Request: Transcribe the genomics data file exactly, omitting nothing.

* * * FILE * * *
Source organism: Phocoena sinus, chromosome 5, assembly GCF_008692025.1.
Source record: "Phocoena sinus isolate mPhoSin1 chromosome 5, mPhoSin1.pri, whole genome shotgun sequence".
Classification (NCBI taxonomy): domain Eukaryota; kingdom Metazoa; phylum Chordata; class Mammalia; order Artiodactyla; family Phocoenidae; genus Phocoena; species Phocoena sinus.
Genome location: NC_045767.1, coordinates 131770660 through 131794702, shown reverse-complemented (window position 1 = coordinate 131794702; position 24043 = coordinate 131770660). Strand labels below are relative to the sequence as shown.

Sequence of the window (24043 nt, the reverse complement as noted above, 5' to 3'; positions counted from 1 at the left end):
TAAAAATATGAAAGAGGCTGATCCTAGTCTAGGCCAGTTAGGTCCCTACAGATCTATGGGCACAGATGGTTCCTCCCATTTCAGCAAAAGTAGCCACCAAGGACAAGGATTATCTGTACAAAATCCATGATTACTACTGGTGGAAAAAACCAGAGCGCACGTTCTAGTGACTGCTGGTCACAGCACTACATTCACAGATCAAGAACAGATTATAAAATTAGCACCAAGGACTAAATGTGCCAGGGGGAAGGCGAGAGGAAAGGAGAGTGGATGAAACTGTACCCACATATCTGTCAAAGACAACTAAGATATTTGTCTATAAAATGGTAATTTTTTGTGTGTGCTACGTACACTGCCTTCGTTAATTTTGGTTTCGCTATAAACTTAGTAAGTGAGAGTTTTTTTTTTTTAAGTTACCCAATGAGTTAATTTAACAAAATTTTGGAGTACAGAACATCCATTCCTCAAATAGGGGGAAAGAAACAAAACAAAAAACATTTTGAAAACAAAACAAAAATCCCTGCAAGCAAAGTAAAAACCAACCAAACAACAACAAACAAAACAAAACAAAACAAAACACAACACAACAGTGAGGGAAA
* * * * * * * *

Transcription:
Source organism: Phocoena sinus, chromosome 5, assembly GCF_008692025.1.
Source record: "Phocoena sinus isolate mPhoSin1 chromosome 5, mPhoSin1.pri, whole genome shotgun sequence".
Classification (NCBI taxonomy): domain Eukaryota; kingdom Metazoa; phylum Chordata; class Mammalia; order Artiodactyla; family Phocoenidae; genus Phocoena; species Phocoena sinus.
Genome location: NC_045767.1, coordinates 131770660 through 131794702, shown reverse-complemented (window position 1 = coordinate 131794702; position 24043 = coordinate 131770660). Strand labels below are relative to the sequence as shown.

Sequence of the window (24043 nt, the reverse complement as noted above, 5' to 3'; positions counted from 1 at the left end):
TAAAAATATGAAAGAGGCTGATCCTAGTCTAGGCCAGTTAGGTCCCTACAGATCTATGGGCACAGATGGTTCCTCCCATTTCAGCAAAAGTAGCCACCAAGGACAAGGATTATCTGTACAAAATCCATGATTACTACTGGTGGAAAAAACCAGAGCGCACGTTCTAGTGACTGCTGGTCACAGCACTACATTCACAGATCAAGAACAGATTATAAAATTAGCACCAAGGACTAAATGTGCCAGGGGGAAGGCGAGAGGAAAGGAGAGTGGATGAAACTGTACCCACATATCTGTCAAAGACAACTAAGATATTTGTCTATAAAATGGTAATTTTTTGTGTGTGCTACGTACACTGCCTTCGTTAATTTTGGTTTCGCTATAAACTTAGTAAGTGAGAGTTTTTTTTTTTTAAGTTACCCAATGAGTTAATTTAACAAAATTTTGGAGTACAGAACATCCATTCCTCAAATAGGGGGAAAGAAACAAAACAAAAAACATTTTGAAAACAAAACAAAAATCCCTGCAAGCAAAGTAAAAACCAACCAAACAACAACAAACAAAACAAAACAAAACAAAACACAACACAACAGTGAGGGAAA